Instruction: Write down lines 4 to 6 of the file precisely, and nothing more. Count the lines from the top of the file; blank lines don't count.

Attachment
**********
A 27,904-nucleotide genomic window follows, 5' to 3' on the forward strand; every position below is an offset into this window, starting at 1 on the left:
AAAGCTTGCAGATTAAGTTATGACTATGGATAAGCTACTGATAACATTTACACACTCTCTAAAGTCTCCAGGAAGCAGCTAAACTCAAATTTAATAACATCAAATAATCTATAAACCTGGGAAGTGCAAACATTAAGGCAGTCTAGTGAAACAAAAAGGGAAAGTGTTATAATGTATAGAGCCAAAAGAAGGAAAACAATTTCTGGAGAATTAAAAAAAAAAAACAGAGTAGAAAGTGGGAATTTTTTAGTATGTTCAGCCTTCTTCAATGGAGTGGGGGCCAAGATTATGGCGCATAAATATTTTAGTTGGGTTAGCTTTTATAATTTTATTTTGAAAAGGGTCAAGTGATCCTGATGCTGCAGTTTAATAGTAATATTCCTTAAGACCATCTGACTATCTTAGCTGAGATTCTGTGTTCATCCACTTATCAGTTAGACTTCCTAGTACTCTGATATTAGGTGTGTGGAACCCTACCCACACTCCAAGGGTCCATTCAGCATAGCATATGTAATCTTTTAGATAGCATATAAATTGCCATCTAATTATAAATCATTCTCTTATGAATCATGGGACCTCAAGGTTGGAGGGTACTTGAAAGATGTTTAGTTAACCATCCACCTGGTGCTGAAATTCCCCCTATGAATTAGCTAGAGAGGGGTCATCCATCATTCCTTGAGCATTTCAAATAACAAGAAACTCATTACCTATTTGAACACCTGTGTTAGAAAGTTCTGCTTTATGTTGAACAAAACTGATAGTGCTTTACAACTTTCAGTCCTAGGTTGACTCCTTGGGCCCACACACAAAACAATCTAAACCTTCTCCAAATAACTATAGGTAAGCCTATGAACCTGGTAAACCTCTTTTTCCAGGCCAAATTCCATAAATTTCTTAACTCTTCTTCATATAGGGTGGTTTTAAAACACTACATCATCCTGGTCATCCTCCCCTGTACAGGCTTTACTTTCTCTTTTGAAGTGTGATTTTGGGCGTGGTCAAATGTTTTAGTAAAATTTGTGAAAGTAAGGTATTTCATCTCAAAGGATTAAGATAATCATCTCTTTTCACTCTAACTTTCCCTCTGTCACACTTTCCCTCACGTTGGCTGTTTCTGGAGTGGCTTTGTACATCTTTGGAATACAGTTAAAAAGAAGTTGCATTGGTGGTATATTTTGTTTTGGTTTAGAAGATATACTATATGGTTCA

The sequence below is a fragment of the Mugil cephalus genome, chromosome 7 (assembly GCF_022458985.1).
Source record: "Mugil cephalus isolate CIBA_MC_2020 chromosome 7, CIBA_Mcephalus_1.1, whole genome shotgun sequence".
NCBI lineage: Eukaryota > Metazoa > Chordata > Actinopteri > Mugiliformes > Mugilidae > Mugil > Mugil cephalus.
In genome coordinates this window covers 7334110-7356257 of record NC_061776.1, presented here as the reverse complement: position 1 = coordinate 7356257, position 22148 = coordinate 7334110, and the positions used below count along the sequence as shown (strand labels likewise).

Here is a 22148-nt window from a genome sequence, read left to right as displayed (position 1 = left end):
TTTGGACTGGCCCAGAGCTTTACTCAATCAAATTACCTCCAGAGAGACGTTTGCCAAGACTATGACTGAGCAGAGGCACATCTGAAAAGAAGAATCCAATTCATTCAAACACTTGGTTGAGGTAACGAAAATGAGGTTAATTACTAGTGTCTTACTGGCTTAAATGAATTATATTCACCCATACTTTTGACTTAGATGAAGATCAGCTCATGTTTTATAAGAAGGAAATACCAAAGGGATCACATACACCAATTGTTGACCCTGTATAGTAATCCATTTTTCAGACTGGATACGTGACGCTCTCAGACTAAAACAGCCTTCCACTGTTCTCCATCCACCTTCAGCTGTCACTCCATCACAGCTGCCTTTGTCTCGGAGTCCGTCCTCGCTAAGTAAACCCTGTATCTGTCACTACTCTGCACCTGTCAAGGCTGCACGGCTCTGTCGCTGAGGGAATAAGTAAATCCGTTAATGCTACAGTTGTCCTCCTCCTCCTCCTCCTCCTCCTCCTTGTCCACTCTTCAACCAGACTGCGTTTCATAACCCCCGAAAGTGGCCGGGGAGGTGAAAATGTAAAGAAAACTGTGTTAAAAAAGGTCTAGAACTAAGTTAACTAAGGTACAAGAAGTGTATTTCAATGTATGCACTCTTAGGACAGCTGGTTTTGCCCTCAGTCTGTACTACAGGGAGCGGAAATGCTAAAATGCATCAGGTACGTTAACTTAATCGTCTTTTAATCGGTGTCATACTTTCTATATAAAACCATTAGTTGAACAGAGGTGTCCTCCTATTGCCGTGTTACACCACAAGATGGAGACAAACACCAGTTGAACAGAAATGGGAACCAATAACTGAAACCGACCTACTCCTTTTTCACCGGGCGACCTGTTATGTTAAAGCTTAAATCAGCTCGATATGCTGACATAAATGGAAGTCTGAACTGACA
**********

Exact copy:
Source record: "Mugil cephalus isolate CIBA_MC_2020 chromosome 7, CIBA_Mcephalus_1.1, whole genome shotgun sequence".
NCBI lineage: Eukaryota > Metazoa > Chordata > Actinopteri > Mugiliformes > Mugilidae > Mugil > Mugil cephalus.
In genome coordinates this window covers 7334110-7356257 of record NC_061776.1, presented here as the reverse complement: position 1 = coordinate 7356257, position 22148 = coordinate 7334110, and the positions used below count along the sequence as shown (strand labels likewise).